Top Interesting Facts About IPO Allotment
By TOI Staff December 20, 2022 Update on : January 18, 2023
Initial public offerings (IPO) allotment has been a topic of keen interest for investors for a long time. It is of the utmost importance to understand the IPO allotment process and its implications. The following article explores the top 10 interesting facts related to IPO allotment. It provides an overview of the entire IPO allotment process, what some of the different types of allotment scenarios are, and how they all work. The article will also look at some details related to the upcoming IPO that is particularly important to investors.
An IPO allotment is the process through which a company issues shares during an initial public offering. It includes all the steps from submitting an application to the allotment and refunding unsuccessful bids. The issue price is determined by the company and is subject to change depending on the demand for the securities. The allotment process is an integral part of the overall IPO process. It determines how much money the company can raise in an offering and what investors participate in.
Different Types of Allotment Scenarios
Two primary types of allotment scenarios can occur when a company undertakes an IPO. The first is a fixed price scenario where the company sets a fixed price for the offered shares. This means that all investors who participate in the offering will receive the same price per share. The second is a competitive bidding scenario, where investors can bid on the number of shares they want to purchase. The company then determines which bids will be successful and how much each successful bidder will be allotted.
Competitive and Fixed Price Bidding
In a competitive bidding scenario, the price of the shares is determined by the market and the investor’s appetite for the stock. The company issues shares at the highest price, which still results in overall demand being met. This method helps companies to get the best return from their investments. In a fixed price scenario, the company sets a fixed price for the offering, and all investors participating in the offering receive the same price per share.
Pricing Impact on Allotment
The pricing of the shares has a significant impact on the size of the allotment. If the price per share is too low, the allotment size may be too large. This can result in unsold shares and a lack of liquidity. Conversely, if the price is set too high, demand may not be met, and the company may not be able to raise the capital it needs.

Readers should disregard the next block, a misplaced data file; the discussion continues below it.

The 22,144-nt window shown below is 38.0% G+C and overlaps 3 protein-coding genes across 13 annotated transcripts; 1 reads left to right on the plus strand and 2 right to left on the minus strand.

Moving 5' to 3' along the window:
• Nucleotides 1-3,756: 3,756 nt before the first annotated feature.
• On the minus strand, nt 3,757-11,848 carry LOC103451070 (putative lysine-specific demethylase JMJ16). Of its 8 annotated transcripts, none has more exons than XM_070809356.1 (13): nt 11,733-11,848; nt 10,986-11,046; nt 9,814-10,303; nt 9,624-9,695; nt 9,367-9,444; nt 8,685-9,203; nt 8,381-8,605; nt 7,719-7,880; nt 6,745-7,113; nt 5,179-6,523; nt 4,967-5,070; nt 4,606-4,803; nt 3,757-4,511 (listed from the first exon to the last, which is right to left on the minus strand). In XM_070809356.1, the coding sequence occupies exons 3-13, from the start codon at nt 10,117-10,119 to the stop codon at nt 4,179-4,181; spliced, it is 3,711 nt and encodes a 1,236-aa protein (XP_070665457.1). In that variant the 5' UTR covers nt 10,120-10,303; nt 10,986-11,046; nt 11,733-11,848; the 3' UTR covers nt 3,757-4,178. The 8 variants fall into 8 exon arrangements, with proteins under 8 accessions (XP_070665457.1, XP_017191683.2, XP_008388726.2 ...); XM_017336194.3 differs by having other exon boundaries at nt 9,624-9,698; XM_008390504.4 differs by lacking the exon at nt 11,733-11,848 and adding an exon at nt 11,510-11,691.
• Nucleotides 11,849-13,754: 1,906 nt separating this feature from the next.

In a fixed-price offering, a lot allotment process is used to determine how many shares each investor will receive. Generally, the lots are allocated on a first-come, first-served basis. Investors who bid for more than the maximum lot size allowed for that particular offering will have their bids rejected. The size of the offering and the demand for the shares determines the lot size.
Price Band Mechanism
The price band mechanism is used in competitive bidding scenarios to allow investors to submit bids within a certain range. The price band helps to ensure that investors do not submit too-low bids, as this could result in an overall underpricing of the shares. The price band also helps to protect the company from any potential over-subscription of the offering by allowing the company to set a minimum price for the offering. This gives the company more control over how much money it raises in the offering.
Free-from pricing is a pricing method that allows the investors to bid a price independent of the share’s market price. In this method, the investors submit their bids without knowing the market price and the bids are put into a lottery where a predetermined number of bids are selected. This method helps to ensure that the investors do not submit too low of bids to increase their chances of success.
Verification of Allotted Shares
Once the allotment process is complete, the company will verify the allotted shares. This is done to make sure that the investors who have been allotted the shares are able to pay for them. The company will also verify that the price at which the shares have been allotted is satisfactory to the investors.
Allotment Negative Considerations
When allotting shares in an IPO, there are some negative considerations that must be taken into account. If the allotment is not done properly, it could lead to a lack of liquidity, unsold shares, underpricing or overpricing, and dissatisfied investors. Therefore, it is important for the company to be aware of the potential issues that could arise from an IPO allotment before the process begins.
IPO allotment is an important part of the overall IPO process. It determines how much money a company can raise in an offering and which investors receive the allotted shares. Understanding the intricacies of the IPO allotment process is crucial for investors, as it can lead to better returns and fewer issues. This article provides a comprehensive overview of the top interesting facts about IPO allotment, from the types of allotment scenarios available to the potential negative considerations that investors must be aware of.